McCarthy's twisty script and his skill behind the camera help to place The Pact ahead of the pack, but the movie's biggest secret weapon is the production design. Although the film is set in San Pedro, California, the interior of the house looks like every little southern house I visited in the 1970s. Using furnishings from the house used for The Pact short film, the crew has created a space which feels genuine. This helps to add to the understated feel of the movie. Having the setting feel like a house which could be in any neighborhood helps to makes the events more shocking. It's like a lower-middle class version ofPoltergeist. Fans of modern horror, which is all about loud, in-your-face shocks, may find The Pact dull, but if you appreciate a quiet, thoughtful horror movie, you'll discover a lot to like here.
The Pact gives coming out of the closet a whole new meaning on Blu-ray Disc courtesy of IFC Films/MPI Media. The film has been letterboxed at 1.85:1 and the Disc contains an AVC 1080p HD transfer which runs at an average of 20 Mbps. The image is very sharp and clear, showing no grain and no defects from the source material. The colors look natural and the image is never overly dark or bright. The level of detail is good, which is an asset, as the movie features many extreme closeups. The image's depth also works well, most notably in scenes where something eerie passes behind one of the characters. The Disc carries a DTS-HD Master Audio 5.1 track which runs at 48 kHz and an average of 2.0 Mbps. The track provides clear dialogue and sound effects. Again, the movie has quiet moments, but when the movie gets louder, it's not obnoxiously so. The stereo and surround effects work well when highlighting sounds coming from inside the house. These effects are nicely detailed and show good separation. The subwoofer effects work well in certain scenes.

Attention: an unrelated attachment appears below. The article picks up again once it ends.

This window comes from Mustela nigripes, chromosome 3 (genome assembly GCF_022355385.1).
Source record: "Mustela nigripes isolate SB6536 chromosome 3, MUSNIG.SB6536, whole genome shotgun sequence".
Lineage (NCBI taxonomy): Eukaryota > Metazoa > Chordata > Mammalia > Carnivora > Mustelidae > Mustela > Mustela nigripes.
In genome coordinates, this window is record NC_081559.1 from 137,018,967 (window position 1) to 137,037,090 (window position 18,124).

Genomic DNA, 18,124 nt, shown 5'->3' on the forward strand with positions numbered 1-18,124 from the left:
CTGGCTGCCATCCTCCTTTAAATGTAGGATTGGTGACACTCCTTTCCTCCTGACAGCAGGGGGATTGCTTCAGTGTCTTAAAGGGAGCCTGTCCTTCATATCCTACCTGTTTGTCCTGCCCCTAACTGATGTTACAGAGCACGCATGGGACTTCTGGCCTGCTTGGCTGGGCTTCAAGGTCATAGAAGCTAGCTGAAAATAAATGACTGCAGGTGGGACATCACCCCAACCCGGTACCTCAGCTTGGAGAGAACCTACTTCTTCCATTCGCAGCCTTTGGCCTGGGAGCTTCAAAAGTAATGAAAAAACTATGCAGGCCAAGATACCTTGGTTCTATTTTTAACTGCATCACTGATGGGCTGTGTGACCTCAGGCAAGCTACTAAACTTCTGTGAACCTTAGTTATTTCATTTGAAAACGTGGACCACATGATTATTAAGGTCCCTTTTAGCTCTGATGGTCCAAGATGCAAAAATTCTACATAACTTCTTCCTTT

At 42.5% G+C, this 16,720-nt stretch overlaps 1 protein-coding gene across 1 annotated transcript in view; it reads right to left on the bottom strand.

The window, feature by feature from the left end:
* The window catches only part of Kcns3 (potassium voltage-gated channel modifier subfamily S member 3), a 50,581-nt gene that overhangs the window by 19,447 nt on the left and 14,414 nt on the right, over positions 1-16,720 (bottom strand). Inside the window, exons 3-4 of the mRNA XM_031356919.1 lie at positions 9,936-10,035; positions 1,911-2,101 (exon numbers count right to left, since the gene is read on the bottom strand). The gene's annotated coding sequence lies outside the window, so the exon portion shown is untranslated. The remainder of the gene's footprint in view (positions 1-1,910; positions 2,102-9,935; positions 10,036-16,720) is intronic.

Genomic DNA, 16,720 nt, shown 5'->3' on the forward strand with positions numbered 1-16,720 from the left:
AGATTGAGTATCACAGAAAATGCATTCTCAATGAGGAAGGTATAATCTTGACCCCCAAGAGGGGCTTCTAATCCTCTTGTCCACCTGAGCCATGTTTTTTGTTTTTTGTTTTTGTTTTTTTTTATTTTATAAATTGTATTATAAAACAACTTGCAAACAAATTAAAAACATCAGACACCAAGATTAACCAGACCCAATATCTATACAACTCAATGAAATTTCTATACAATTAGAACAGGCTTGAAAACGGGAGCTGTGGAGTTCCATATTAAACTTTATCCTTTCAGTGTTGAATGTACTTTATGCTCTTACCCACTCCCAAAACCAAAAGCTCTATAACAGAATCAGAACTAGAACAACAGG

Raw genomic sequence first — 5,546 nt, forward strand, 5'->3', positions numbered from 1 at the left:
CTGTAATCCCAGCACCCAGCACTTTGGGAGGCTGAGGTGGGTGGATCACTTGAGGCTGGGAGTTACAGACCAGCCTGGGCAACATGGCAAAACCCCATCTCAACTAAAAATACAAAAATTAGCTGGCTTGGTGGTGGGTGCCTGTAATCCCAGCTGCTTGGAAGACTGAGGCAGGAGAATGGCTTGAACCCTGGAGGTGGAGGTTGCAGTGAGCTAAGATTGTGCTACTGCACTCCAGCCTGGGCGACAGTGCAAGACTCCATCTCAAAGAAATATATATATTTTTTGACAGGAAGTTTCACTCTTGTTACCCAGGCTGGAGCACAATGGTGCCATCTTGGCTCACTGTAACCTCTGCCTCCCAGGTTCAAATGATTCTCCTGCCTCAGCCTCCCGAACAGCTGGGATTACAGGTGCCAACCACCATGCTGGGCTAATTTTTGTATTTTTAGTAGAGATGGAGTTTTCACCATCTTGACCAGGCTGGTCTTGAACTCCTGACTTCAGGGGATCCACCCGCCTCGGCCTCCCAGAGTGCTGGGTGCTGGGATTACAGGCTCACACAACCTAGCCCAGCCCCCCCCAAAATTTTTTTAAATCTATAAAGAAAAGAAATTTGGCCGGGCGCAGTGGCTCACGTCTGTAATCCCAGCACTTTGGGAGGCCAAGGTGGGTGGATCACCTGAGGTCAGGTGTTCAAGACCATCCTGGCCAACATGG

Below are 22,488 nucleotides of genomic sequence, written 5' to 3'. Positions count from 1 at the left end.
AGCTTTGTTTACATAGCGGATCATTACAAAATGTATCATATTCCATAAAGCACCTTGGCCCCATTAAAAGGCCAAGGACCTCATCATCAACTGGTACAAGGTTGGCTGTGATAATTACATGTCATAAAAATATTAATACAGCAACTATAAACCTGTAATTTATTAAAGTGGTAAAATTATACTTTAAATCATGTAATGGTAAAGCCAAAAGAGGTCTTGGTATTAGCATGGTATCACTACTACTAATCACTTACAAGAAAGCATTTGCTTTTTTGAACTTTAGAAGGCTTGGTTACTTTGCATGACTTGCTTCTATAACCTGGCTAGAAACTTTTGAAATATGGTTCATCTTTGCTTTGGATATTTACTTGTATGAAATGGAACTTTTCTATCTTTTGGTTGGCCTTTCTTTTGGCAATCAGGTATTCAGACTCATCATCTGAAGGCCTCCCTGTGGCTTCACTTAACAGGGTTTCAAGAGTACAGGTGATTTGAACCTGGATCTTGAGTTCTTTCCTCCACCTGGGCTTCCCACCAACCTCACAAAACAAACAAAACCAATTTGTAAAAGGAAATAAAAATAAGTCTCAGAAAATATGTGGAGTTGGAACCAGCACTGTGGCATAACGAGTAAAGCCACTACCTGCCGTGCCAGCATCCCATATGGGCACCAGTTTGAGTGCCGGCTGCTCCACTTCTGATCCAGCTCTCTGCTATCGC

The Pact Blu-ray Disc contains only a few extras. We begin with an AUDIO COMMENTARY from Writer/Director Nicholas McCarthy. "A Haunting in San Pedro" (20 minutes) informs us that the movie is based on an 11-minute short made by McCarthy...so why isn't it included here? We get a clip from it, and that's all. So, we get an interview with McCarthy where he talks about how the short became a feature. He also talks about his history with and love for horror films. He talks about the decorations of the house and the value of the production design. We also hear from the cast who talk about their characters and their work on the film. The piece has a nice amount of on-set footage, and McCarthy's love for the project really comes through. The last extra is the TRAILER for the film.
Review by Mike Long. Copyright 2012.